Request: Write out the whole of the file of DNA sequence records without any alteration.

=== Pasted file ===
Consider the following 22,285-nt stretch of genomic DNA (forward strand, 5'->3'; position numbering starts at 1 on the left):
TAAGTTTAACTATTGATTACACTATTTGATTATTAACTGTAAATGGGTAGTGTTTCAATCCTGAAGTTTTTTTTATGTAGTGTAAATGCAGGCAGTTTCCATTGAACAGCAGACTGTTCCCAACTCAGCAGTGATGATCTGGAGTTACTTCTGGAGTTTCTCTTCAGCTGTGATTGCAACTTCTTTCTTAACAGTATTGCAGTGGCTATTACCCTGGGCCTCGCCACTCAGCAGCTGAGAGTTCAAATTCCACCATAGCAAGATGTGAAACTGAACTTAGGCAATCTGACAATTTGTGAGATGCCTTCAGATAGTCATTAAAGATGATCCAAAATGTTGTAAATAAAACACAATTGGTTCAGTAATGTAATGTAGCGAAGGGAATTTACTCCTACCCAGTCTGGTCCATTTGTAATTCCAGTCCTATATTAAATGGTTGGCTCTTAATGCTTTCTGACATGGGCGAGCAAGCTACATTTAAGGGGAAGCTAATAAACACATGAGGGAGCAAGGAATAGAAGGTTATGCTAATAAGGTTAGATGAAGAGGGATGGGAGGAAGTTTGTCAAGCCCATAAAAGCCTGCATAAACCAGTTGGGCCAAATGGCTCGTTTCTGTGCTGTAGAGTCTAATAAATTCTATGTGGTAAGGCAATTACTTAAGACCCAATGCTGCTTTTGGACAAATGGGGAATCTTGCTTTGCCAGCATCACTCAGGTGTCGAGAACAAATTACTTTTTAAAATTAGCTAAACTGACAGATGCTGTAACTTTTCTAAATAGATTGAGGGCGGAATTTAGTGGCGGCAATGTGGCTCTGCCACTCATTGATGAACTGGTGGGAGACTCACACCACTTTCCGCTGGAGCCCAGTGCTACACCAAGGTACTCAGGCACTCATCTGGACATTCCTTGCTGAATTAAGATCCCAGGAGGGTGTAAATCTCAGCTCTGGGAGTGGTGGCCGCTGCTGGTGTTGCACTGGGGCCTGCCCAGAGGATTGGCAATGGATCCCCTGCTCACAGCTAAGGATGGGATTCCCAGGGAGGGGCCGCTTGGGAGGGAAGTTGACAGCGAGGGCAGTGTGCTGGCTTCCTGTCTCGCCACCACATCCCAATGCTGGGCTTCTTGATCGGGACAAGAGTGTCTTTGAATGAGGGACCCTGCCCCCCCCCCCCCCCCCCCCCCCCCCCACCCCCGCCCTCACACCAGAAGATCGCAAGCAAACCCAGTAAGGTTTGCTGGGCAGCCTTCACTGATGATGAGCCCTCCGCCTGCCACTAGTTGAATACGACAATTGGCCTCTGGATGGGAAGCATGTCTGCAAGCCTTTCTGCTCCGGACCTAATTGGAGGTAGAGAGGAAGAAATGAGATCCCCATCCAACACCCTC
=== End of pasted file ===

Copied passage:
Consider the following 22,285-nt stretch of genomic DNA (forward strand, 5'->3'; position numbering starts at 1 on the left):
TAAGTTTAACTATTGATTACACTATTTGATTATTAACTGTAAATGGGTAGTGTTTCAATCCTGAAGTTTTTTTTATGTAGTGTAAATGCAGGCAGTTTCCATTGAACAGCAGACTGTTCCCAACTCAGCAGTGATGATCTGGAGTTACTTCTGGAGTTTCTCTTCAGCTGTGATTGCAACTTCTTTCTTAACAGTATTGCAGTGGCTATTACCCTGGGCCTCGCCACTCAGCAGCTGAGAGTTCAAATTCCACCATAGCAAGATGTGAAACTGAACTTAGGCAATCTGACAATTTGTGAGATGCCTTCAGATAGTCATTAAAGATGATCCAAAATGTTGTAAATAAAACACAATTGGTTCAGTAATGTAATGTAGCGAAGGGAATTTACTCCTACCCAGTCTGGTCCATTTGTAATTCCAGTCCTATATTAAATGGTTGGCTCTTAATGCTTTCTGACATGGGCGAGCAAGCTACATTTAAGGGGAAGCTAATAAACACATGAGGGAGCAAGGAATAGAAGGTTATGCTAATAAGGTTAGATGAAGAGGGATGGGAGGAAGTTTGTCAAGCCCATAAAAGCCTGCATAAACCAGTTGGGCCAAATGGCTCGTTTCTGTGCTGTAGAGTCTAATAAATTCTATGTGGTAAGGCAATTACTTAAGACCCAATGCTGCTTTTGGACAAATGGGGAATCTTGCTTTGCCAGCATCACTCAGGTGTCGAGAACAAATTACTTTTTAAAATTAGCTAAACTGACAGATGCTGTAACTTTTCTAAATAGATTGAGGGCGGAATTTAGTGGCGGCAATGTGGCTCTGCCACTCATTGATGAACTGGTGGGAGACTCACACCACTTTCCGCTGGAGCCCAGTGCTACACCAAGGTACTCAGGCACTCATCTGGACATTCCTTGCTGAATTAAGATCCCAGGAGGGTGTAAATCTCAGCTCTGGGAGTGGTGGCCGCTGCTGGTGTTGCACTGGGGCCTGCCCAGAGGATTGGCAATGGATCCCCTGCTCACAGCTAAGGATGGGATTCCCAGGGAGGGGCCGCTTGGGAGGGAAGTTGACAGCGAGGGCAGTGTGCTGGCTTCCTGTCTCGCCACCACATCCCAATGCTGGGCTTCTTGATCGGGACAAGAGTGTCTTTGAATGAGGGACCCTGCCCCCCCCCCCCCCCCCCCCCCCCCCCACCCCCGCCCTCACACCAGAAGATCGCAAGCAAACCCAGTAAGGTTTGCTGGGCAGCCTTCACTGATGATGAGCCCTCCGCCTGCCACTAGTTGAATACGACAATTGGCCTCTGGATGGGAAGCATGTCTGCAAGCCTTTCTGCTCCGGACCTAATTGGAGGTAGAGAGGAAGAAATGAGATCCCCATCCAACACCCTC